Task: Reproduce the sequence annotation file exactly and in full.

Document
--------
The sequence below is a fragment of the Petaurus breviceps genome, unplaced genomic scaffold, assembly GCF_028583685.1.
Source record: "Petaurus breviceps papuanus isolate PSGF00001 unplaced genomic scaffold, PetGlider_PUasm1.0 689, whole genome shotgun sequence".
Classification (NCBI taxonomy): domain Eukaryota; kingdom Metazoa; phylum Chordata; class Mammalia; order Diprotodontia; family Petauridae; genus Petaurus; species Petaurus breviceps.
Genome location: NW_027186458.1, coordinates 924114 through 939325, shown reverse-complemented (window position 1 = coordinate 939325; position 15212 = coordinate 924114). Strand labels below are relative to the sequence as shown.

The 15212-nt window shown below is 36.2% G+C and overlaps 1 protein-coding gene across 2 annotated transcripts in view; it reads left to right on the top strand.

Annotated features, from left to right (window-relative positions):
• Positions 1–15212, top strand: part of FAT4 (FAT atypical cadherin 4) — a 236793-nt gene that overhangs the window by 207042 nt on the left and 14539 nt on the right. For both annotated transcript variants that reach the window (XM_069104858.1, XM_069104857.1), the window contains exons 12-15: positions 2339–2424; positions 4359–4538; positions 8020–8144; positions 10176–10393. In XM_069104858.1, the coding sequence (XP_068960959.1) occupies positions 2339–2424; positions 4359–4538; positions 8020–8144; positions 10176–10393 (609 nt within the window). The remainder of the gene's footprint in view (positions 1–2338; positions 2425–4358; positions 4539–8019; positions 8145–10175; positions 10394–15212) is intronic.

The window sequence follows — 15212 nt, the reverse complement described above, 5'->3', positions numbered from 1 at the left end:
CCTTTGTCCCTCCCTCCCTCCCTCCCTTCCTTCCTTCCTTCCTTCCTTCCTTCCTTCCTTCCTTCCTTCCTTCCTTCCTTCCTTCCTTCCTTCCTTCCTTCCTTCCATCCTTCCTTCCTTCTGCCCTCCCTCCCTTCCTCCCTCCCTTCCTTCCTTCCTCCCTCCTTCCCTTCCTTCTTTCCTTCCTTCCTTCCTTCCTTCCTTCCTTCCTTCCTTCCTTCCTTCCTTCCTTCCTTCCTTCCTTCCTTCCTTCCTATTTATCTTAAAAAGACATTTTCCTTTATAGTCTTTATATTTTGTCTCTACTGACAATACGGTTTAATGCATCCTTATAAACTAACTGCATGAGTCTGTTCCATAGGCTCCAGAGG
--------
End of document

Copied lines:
The sequence below is a fragment of the Petaurus breviceps genome, unplaced genomic scaffold, assembly GCF_028583685.1.
Source record: "Petaurus breviceps papuanus isolate PSGF00001 unplaced genomic scaffold, PetGlider_PUasm1.0 689, whole genome shotgun sequence".
Classification (NCBI taxonomy): domain Eukaryota; kingdom Metazoa; phylum Chordata; class Mammalia; order Diprotodontia; family Petauridae; genus Petaurus; species Petaurus breviceps.
Genome location: NW_027186458.1, coordinates 924114 through 939325, shown reverse-complemented (window position 1 = coordinate 939325; position 15212 = coordinate 924114). Strand labels below are relative to the sequence as shown.

The 15212-nt window shown below is 36.2% G+C and overlaps 1 protein-coding gene across 2 annotated transcripts in view; it reads left to right on the top strand.

Annotated features, from left to right (window-relative positions):
• Positions 1–15212, top strand: part of FAT4 (FAT atypical cadherin 4) — a 236793-nt gene that overhangs the window by 207042 nt on the left and 14539 nt on the right. For both annotated transcript variants that reach the window (XM_069104858.1, XM_069104857.1), the window contains exons 12-15: positions 2339–2424; positions 4359–4538; positions 8020–8144; positions 10176–10393. In XM_069104858.1, the coding sequence (XP_068960959.1) occupies positions 2339–2424; positions 4359–4538; positions 8020–8144; positions 10176–10393 (609 nt within the window). The remainder of the gene's footprint in view (positions 1–2338; positions 2425–4358; positions 4539–8019; positions 8145–10175; positions 10394–15212) is intronic.

The window sequence follows — 15212 nt, the reverse complement described above, 5'->3', positions numbered from 1 at the left end:
CCTTTGTCCCTCCCTCCCTCCCTCCCTTCCTTCCTTCCTTCCTTCCTTCCTTCCTTCCTTCCTTCCTTCCTTCCTTCCTTCCTTCCTTCCTTCCTTCCTTCCTTCCATCCTTCCTTCCTTCTGCCCTCCCTCCCTTCCTCCCTCCCTTCCTTCCTTCCTCCCTCCTTCCCTTCCTTCTTTCCTTCCTTCCTTCCTTCCTTCCTTCCTTCCTTCCTTCCTTCCTTCCTTCCTTCCTTCCTTCCTTCCTTCCTTCCTATTTATCTTAAAAAGACATTTTCCTTTATAGTCTTTATATTTTGTCTCTACTGACAATACGGTTTAATGCATCCTTATAAACTAACTGCATGAGTCTGTTCCATAGGCTCCAGAGG